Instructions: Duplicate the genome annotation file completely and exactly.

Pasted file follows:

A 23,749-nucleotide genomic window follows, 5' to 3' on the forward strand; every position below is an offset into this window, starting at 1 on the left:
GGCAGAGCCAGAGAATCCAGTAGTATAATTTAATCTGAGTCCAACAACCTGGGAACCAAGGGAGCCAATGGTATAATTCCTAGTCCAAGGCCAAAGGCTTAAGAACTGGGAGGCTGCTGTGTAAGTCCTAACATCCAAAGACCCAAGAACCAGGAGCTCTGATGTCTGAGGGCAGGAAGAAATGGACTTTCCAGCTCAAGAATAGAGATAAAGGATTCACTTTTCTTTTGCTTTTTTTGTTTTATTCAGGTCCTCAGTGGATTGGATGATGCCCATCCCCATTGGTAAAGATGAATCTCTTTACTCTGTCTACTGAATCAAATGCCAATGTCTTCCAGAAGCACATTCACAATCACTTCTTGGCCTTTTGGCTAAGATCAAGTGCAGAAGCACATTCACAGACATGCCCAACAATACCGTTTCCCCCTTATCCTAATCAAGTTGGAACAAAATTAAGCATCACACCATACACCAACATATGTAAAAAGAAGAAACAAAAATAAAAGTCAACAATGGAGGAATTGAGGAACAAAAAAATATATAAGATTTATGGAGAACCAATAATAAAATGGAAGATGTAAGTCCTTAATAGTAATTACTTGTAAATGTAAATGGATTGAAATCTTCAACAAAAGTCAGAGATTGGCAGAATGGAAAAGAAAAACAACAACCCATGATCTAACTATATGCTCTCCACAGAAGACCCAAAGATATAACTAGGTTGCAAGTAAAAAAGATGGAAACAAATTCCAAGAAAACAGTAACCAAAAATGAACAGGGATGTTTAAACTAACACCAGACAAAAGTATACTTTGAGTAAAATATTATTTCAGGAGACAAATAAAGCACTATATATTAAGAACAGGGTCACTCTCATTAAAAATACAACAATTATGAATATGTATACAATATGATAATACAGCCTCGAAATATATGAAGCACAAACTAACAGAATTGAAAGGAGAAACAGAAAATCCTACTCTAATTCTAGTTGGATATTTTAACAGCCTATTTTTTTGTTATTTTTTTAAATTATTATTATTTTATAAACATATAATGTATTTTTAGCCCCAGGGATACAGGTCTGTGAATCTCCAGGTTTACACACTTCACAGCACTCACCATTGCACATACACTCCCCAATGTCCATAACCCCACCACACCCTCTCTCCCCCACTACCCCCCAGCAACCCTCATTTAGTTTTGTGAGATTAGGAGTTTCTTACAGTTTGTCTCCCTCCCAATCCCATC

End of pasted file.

A 23,749-nucleotide genomic window follows, 5' to 3' on the forward strand; every position below is an offset into this window, starting at 1 on the left:
GGCAGAGCCAGAGAATCCAGTAGTATAATTTAATCTGAGTCCAACAACCTGGGAACCAAGGGAGCCAATGGTATAATTCCTAGTCCAAGGCCAAAGGCTTAAGAACTGGGAGGCTGCTGTGTAAGTCCTAACATCCAAAGACCCAAGAACCAGGAGCTCTGATGTCTGAGGGCAGGAAGAAATGGACTTTCCAGCTCAAGAATAGAGATAAAGGATTCACTTTTCTTTTGCTTTTTTTGTTTTATTCAGGTCCTCAGTGGATTGGATGATGCCCATCCCCATTGGTAAAGATGAATCTCTTTACTCTGTCTACTGAATCAAATGCCAATGTCTTCCAGAAGCACATTCACAATCACTTCTTGGCCTTTTGGCTAAGATCAAGTGCAGAAGCACATTCACAGACATGCCCAACAATACCGTTTCCCCCTTATCCTAATCAAGTTGGAACAAAATTAAGCATCACACCATACACCAACATATGTAAAAAGAAGAAACAAAAATAAAAGTCAACAATGGAGGAATTGAGGAACAAAAAAATATATAAGATTTATGGAGAACCAATAATAAAATGGAAGATGTAAGTCCTTAATAGTAATTACTTGTAAATGTAAATGGATTGAAATCTTCAACAAAAGTCAGAGATTGGCAGAATGGAAAAGAAAAACAACAACCCATGATCTAACTATATGCTCTCCACAGAAGACCCAAAGATATAACTAGGTTGCAAGTAAAAAAGATGGAAACAAATTCCAAGAAAACAGTAACCAAAAATGAACAGGGATGTTTAAACTAACACCAGACAAAAGTATACTTTGAGTAAAATATTATTTCAGGAGACAAATAAAGCACTATATATTAAGAACAGGGTCACTCTCATTAAAAATACAACAATTATGAATATGTATACAATATGATAATACAGCCTCGAAATATATGAAGCACAAACTAACAGAATTGAAAGGAGAAACAGAAAATCCTACTCTAATTCTAGTTGGATATTTTAACAGCCTATTTTTTTGTTATTTTTTTAAATTATTATTATTTTATAAACATATAATGTATTTTTAGCCCCAGGGATACAGGTCTGTGAATCTCCAGGTTTACACACTTCACAGCACTCACCATTGCACATACACTCCCCAATGTCCATAACCCCACCACACCCTCTCTCCCCCACTACCCCCCAGCAACCCTCATTTAGTTTTGTGAGATTAGGAGTTTCTTACAGTTTGTCTCCCTCCCAATCCCATC